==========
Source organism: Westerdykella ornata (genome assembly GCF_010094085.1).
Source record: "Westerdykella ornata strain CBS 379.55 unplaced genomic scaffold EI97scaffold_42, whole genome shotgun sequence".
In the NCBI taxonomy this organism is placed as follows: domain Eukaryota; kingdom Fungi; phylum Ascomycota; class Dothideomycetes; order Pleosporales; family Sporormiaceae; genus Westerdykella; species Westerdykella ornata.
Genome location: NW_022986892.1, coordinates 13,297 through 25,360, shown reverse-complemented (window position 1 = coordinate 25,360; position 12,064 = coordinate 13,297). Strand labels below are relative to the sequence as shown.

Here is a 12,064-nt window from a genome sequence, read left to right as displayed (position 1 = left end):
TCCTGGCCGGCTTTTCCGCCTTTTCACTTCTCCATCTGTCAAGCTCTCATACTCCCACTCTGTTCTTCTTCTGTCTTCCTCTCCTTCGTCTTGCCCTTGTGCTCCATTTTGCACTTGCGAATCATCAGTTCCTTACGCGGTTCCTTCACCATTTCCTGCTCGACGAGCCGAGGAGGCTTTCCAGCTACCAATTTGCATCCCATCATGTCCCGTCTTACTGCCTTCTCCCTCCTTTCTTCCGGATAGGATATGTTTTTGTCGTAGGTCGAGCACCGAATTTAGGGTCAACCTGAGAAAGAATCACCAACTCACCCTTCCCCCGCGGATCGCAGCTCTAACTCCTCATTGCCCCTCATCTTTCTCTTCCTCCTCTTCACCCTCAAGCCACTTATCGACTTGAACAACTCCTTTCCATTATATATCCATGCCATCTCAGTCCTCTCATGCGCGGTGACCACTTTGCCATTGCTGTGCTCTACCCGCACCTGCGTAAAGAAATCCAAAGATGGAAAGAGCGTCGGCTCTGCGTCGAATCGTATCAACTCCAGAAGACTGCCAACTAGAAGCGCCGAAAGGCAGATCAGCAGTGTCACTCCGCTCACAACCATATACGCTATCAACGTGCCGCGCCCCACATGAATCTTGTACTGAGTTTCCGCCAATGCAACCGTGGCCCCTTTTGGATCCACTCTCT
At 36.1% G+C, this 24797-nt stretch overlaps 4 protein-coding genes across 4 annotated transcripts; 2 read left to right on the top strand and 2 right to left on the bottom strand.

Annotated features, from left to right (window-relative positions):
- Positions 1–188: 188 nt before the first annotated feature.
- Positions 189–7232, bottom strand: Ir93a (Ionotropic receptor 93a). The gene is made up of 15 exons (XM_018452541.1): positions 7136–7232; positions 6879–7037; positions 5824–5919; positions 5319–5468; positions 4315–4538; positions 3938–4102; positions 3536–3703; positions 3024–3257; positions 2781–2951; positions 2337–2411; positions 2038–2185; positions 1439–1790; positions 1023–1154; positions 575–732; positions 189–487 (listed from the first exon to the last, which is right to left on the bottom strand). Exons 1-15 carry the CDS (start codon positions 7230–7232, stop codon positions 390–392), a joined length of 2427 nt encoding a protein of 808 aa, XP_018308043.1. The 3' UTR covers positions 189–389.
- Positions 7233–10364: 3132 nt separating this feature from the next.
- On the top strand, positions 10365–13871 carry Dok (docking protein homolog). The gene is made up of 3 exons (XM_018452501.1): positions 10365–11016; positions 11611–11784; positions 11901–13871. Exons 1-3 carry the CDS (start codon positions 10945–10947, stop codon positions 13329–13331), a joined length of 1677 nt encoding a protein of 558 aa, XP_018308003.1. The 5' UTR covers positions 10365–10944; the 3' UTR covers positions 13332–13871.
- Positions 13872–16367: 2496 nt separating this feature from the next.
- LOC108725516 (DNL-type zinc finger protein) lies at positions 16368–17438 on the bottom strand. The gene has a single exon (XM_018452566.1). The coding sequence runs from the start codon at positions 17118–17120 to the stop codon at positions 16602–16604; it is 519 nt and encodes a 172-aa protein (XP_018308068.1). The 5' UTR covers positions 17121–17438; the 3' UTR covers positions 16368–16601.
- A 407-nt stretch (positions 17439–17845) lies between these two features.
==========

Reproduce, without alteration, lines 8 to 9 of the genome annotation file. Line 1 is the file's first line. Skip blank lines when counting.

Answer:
Annotated features, from left to right (window-relative positions):
- Positions 1–188: 188 nt before the first annotated feature.